In the first matter, that of Cowin NO and Others vs Kyalami Estate Homeowners’ Association and Others (11377/12) [2013] ZAGPJHC 121, Judge BA Mashile ruled in the South Gauteng High court on 25 February 2013 that the conditions in the title deed should be upheld. The requirements of a clearance certificate have been found as a real right and can prevail against the whole world.

The court further held that by recognising the real right of the association, it does not confuse or change the status of the association in the concursus creditorum. The association will remain a concurrent creditor, but has a right to choose whether to lodge and prove its case or exercise the right afforded it in terms of the registered condition in the title deed regarding the property, to claim the outstanding amount from the cost of the sale of the property.

In the second matter, that of Koka NO and Others vs Willow Waters Homeowners Association (Pty) Ltd and Others (20361/12) [2013] ZAGPPHC 167, Acting Judge AJ Bam delivered his judgement on 13 June 2013 in the North Gauteng High Court.

The judgement considered whether the rights of the Homeowners’ Association as noted in the title deed, constitute real rights (rights enforceable as against the whole world) or personal rights (rights only enforceable against the other contracting party). The court dealt with two questions in order to establish the type of right that the association has.

  1. The first was the intention of the person who created the real right. Was it the intention of the person to bind the present owner of the property and also the successors in title?
  2. The second question was whether the nature of the right was such that the registration thereof resulted in a diminution of the ownership of the property (“subtraction from dominium”) against which it is registered.

The North Gauteng High Court ruled that the association does not have a real right. The court acknowledged the fact that the title deed conditions do bind the successors in title of the property. But the facts in this matter were that the association never had the intention to hold purchasers of the property liable for the outstanding levies and penalties of a previous owner. The conditions were thus a mere personal right against the insolvents.

It should be noted that the court ruled for this sale to be subject to the title deed conditions in that the purchaser of the property will be personally subject to the conditions and will have to abide by the rules of the association.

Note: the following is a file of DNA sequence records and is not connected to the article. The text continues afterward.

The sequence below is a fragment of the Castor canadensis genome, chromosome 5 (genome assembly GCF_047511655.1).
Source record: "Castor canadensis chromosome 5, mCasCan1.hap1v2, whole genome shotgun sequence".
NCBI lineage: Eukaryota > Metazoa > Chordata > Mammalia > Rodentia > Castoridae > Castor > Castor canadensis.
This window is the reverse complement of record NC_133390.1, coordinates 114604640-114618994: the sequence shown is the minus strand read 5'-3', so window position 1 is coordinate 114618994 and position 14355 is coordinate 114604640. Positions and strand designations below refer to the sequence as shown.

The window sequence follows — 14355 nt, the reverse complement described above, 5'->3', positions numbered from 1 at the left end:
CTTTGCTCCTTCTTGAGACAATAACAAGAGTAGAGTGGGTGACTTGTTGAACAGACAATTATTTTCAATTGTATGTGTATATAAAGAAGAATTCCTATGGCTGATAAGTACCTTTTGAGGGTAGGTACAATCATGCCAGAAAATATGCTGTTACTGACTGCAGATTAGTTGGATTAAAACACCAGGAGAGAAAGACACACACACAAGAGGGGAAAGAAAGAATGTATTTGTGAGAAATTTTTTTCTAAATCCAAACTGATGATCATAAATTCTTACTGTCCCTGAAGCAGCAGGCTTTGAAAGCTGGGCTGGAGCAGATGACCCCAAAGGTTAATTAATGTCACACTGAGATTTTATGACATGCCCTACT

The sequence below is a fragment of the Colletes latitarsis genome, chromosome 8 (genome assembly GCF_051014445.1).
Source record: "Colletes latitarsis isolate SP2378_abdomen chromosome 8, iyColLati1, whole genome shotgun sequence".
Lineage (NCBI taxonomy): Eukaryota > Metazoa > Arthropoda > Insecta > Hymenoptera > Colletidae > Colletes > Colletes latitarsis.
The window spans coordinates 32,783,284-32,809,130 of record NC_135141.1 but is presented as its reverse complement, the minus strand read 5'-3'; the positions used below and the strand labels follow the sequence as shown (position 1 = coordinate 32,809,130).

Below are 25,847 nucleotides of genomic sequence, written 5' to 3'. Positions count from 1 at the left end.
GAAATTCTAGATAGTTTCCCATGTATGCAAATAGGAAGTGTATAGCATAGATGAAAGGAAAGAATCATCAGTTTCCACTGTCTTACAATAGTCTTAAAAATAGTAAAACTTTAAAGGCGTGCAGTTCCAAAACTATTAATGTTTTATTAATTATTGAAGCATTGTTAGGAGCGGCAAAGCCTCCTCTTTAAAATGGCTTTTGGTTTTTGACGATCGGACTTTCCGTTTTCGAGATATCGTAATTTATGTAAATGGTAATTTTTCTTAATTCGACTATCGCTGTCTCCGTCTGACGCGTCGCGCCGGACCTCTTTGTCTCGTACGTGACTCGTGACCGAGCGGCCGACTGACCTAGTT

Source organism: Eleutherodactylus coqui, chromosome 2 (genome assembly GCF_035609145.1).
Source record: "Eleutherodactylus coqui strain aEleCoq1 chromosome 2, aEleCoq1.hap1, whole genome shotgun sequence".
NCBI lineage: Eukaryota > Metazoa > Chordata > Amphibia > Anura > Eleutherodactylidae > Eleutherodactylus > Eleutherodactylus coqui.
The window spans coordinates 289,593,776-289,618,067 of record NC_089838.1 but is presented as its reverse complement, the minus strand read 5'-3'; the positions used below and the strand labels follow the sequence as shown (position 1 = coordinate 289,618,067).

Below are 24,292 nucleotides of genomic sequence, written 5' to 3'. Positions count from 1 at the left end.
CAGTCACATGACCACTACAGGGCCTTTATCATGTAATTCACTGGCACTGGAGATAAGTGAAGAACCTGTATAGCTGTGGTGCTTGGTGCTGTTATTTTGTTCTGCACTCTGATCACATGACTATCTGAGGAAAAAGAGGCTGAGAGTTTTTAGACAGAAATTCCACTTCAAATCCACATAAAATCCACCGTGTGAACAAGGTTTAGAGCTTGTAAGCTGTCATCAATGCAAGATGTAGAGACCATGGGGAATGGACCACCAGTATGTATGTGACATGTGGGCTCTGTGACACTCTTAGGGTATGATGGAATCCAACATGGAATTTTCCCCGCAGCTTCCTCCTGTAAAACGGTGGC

The applicant of the third matter, known as the South Downs HOA matter, withdrew the application before any judge could rule thereon.

The Willow Waters matter is currently under appeal and the Registrar issued a cautionary notice in terms thereof. Should the North Gauteng court ruling be upheld, it will have dire consequences for all homeowners’ associations.

It is therefore imperative that directors of homeowners’ associations carefully attend to timeous payment of levies due by their members. The delay in appointment of liquidators or curators, the time-consuming administration and winding-up of an insolvent estate, as well as the delay in selling the properties caused by delayed instructions from preferential creditors, can create an untenable situation for associations. The eviction of occupiers, bent on remaining on the property at all cost, also takes time.

Months can pass whilst the monthly levies accrue, with the association unable to recover from any other entity save the right to recover via the title deed conditions. As a non-profit company with the responsibility to render services to its members, the situation can easily become dire for associations. Insolvency of even a small portion of the members can financially upset a well-to-do estate and lead to financial chaos.

Prompt debt collection action taken against any and all owners immediately on default will be the best defense. Therefore the directors and members themselves should keep a keen eye on prompt monthly payments and ensure that defaulting owners are immediately contacted and, if they persist in the default, hand the matter over to competent attorneys for collection of the debt. Any delay can be costly to the association.

Whilst clarity is awaited from either the highest court of appeal or the Constitutional Court directors should, not only for the sake of their own property investment but also for that of the other members of the association, ensure that defaulters are speedily and effectively attended to.

This newsletter is a general information sheet and should not be used or relied on as legal or other professional advice. No liability can be accepted for any errors or omissions nor for any loss or damage arising from reliance upon any information herein. Always contact your legal adviser for specific and detailed advice. Errors and omissions excepted (E&OE).